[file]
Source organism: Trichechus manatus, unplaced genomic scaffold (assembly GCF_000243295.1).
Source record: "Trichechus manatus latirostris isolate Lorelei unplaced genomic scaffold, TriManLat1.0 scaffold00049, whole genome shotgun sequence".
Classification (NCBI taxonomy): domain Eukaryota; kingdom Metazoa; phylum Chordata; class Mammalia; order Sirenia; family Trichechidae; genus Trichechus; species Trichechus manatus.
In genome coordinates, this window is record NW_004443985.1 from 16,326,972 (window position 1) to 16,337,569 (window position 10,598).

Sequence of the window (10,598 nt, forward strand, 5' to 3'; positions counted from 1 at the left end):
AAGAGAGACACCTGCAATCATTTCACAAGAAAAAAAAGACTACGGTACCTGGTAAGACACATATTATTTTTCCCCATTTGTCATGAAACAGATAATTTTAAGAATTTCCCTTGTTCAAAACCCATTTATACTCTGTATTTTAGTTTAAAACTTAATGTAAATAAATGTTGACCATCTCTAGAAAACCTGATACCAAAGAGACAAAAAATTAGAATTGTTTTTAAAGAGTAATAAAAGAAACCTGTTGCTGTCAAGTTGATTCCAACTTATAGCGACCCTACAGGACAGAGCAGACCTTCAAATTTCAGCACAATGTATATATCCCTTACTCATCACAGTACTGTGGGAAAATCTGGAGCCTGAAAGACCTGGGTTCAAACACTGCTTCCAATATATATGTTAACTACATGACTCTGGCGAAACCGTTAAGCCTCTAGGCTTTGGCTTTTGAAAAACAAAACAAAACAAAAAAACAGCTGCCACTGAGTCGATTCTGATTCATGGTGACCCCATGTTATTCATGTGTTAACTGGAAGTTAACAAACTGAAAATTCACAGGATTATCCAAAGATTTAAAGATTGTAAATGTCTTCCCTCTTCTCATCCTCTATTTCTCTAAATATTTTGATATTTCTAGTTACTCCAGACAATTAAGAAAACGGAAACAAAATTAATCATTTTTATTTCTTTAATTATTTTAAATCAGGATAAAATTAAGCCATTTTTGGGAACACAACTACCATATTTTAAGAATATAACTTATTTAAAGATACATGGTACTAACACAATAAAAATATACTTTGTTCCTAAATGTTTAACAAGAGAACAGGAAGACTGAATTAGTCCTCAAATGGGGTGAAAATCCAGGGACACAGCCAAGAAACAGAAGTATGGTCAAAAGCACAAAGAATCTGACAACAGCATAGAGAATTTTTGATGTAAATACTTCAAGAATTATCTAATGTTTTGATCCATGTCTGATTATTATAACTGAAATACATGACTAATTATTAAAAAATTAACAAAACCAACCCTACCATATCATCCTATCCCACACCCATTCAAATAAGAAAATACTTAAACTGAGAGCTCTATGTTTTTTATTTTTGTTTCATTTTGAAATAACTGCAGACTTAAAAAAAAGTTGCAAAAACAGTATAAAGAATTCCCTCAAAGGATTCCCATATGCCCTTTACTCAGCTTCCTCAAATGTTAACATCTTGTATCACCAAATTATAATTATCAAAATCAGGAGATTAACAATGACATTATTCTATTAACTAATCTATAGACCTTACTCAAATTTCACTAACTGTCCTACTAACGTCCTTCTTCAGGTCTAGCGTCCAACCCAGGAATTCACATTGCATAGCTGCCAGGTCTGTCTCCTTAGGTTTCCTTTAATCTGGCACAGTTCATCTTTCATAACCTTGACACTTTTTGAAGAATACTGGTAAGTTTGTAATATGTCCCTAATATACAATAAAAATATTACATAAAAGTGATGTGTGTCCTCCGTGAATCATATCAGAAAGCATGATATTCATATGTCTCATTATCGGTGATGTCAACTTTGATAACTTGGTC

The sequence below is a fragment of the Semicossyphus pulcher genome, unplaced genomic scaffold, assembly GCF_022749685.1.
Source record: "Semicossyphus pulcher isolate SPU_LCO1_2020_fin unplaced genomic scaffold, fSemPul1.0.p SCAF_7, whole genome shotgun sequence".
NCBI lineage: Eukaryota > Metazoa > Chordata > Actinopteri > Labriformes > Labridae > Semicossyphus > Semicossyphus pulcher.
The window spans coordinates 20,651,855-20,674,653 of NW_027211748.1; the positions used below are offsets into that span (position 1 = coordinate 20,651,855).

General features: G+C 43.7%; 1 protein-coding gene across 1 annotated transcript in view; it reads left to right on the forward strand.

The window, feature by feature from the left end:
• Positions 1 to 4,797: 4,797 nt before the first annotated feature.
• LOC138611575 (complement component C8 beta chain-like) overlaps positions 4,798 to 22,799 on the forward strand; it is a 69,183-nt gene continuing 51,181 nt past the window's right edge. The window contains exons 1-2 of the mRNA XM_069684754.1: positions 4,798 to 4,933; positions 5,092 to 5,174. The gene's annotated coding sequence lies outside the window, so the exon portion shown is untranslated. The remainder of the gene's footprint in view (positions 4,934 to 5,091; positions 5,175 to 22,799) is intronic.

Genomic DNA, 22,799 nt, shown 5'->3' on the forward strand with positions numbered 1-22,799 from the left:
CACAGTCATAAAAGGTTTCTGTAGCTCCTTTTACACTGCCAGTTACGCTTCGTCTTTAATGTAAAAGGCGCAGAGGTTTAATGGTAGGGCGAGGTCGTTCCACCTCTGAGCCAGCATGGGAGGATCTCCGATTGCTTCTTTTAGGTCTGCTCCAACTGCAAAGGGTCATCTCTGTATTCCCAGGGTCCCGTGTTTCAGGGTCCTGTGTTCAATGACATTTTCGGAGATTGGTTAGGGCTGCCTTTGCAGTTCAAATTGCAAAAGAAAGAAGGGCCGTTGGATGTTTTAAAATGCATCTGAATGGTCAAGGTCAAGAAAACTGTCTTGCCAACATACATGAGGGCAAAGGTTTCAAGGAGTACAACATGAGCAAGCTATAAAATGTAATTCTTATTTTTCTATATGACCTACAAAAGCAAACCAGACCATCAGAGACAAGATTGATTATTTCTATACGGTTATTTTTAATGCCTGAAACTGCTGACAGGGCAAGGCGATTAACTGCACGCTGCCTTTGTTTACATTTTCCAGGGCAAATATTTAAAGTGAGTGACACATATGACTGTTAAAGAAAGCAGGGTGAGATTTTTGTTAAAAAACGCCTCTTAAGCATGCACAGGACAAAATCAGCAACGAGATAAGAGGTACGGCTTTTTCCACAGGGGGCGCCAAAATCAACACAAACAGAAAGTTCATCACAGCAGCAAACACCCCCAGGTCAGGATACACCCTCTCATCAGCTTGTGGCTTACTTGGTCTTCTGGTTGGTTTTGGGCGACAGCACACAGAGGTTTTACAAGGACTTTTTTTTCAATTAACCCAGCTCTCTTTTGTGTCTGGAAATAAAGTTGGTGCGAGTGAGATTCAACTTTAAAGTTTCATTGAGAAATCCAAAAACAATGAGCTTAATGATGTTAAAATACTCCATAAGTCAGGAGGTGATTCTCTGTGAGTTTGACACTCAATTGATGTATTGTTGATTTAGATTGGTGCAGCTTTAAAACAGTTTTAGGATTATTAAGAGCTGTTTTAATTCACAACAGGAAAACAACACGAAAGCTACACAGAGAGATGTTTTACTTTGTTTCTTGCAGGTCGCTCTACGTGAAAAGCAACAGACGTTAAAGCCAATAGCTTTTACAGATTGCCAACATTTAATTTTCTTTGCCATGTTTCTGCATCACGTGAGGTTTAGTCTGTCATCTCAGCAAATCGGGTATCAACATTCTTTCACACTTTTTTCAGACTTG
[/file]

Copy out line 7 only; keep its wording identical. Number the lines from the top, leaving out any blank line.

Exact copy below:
The sequence below is a fragment of the Semicossyphus pulcher genome, unplaced genomic scaffold, assembly GCF_022749685.1.